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It’s important for business and government to recognise that biodiversity and climate change are linked. But this article in The Economist says that many business leaders still regard biodiversity as a “nice-to-have luxury that is far beyond their remit.”

However, The Economist article also tells us that, each year, more than a quarter of the carbon dioxide emitted by industry and agriculture is absorbed by natural ecosystems. So as we continue to destroy nature, we reduce the earth’s capacity to absorb the carbon that we create, which is over and above what the earth produces naturally. To make matters worse, with climate change comes increased pressure on nature and its ability to adapt and survive.

In recent years, we’ve seen severe climate-related disasters across Australia in the form of fires and floods. These events have had a huge impact on buildings and infrastructure. Unfortunately, for those affected by these severe weather events, this has included the loss of the family home. These climate related disasters have also caused native wildlife to lose their homes as well. It’s hard to forget that 3 billion animals lost their lives during the fires in 2019, or the fact that 8.3 million hectares of native forest habitat were lost.

Recognising the intrinsic link between biodiversity and climate change is essential to taking action. Indeed, rather than biodiversity being a luxury, a key part of the solution to climate change is investing its restoration and protection.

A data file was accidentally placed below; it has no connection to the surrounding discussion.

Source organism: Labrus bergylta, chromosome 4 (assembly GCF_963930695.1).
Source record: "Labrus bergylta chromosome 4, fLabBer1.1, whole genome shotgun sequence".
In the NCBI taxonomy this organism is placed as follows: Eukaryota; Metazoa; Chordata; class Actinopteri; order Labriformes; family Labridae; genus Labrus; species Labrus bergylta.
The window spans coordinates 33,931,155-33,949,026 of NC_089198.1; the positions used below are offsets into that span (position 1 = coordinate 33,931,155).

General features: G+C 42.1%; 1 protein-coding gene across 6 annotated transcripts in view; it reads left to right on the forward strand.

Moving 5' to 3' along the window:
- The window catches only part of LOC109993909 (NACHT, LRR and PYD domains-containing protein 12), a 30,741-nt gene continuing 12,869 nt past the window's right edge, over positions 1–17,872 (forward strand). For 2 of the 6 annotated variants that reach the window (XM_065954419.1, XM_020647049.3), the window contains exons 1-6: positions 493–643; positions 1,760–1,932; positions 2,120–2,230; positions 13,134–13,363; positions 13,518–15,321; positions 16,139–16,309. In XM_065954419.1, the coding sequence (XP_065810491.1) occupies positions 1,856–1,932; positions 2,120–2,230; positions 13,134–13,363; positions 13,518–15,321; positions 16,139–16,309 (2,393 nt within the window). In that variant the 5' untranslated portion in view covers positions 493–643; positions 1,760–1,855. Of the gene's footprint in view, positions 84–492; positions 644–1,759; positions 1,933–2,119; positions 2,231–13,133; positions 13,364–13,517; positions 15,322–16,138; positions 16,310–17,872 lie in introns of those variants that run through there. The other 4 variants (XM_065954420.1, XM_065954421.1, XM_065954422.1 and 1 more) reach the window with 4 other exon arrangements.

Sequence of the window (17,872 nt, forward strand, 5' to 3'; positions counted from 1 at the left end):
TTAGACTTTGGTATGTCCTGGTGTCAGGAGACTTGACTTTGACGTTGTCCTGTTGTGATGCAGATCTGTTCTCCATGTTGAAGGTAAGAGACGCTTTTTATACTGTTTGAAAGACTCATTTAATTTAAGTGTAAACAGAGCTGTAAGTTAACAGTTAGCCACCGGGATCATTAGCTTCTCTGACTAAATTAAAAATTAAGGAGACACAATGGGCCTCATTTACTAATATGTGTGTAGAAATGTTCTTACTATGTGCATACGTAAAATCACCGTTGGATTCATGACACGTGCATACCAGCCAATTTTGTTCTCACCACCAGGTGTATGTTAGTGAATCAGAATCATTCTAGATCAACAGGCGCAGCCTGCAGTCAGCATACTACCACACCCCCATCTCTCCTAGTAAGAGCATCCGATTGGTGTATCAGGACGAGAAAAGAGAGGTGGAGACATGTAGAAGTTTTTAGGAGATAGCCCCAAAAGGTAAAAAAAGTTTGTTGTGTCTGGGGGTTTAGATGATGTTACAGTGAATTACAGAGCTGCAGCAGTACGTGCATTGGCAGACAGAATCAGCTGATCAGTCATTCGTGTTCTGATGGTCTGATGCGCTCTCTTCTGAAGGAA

Financial accounting is used to estimate the investments required to replace the losses of buildings and infrastructure. We can use natural capital accounting to help assess the investment needed to replace the loss of nature.

As natural capital accountants we use spatial data to recognise that each area of nature is an asset. We then measure its condition and, from there, we can understand the services and benefits it provides – like how much carbon it absorbs, how it cleans the air and how it supports the supply of clean water.

This baseline of information, including a record of past trends, allows us  to understand which areas are healthy and functioning well and which are more vulnerable and in need of restoration. In addition, natural capital accounting describes the costs and benefits to people, businesses and communities that arise when the environment changes. When this baseline data from accounts is combined with projections of future changes – including climate change and biodiversity loss – it provides a comprehensive information set that helps governments and businesses decide where to concentrate their efforts. This helps them make decisions about  where they should invest in nature.

Can natural capital accounting fix the effects of climate change or biodiversity loss? Not on its own. But coherent information must be an essential part of the toolkit. It allows us to recognise explicitly the essential connection we have to nature and highlights that investing in nature, for example through nature-based solutions, can solve both challenges at the same time. In short, natural capital accounting gives us the evidence we need to decide how we’re going to act.

Acting to fix nature in an evidence-based way? That sounds like a good idea.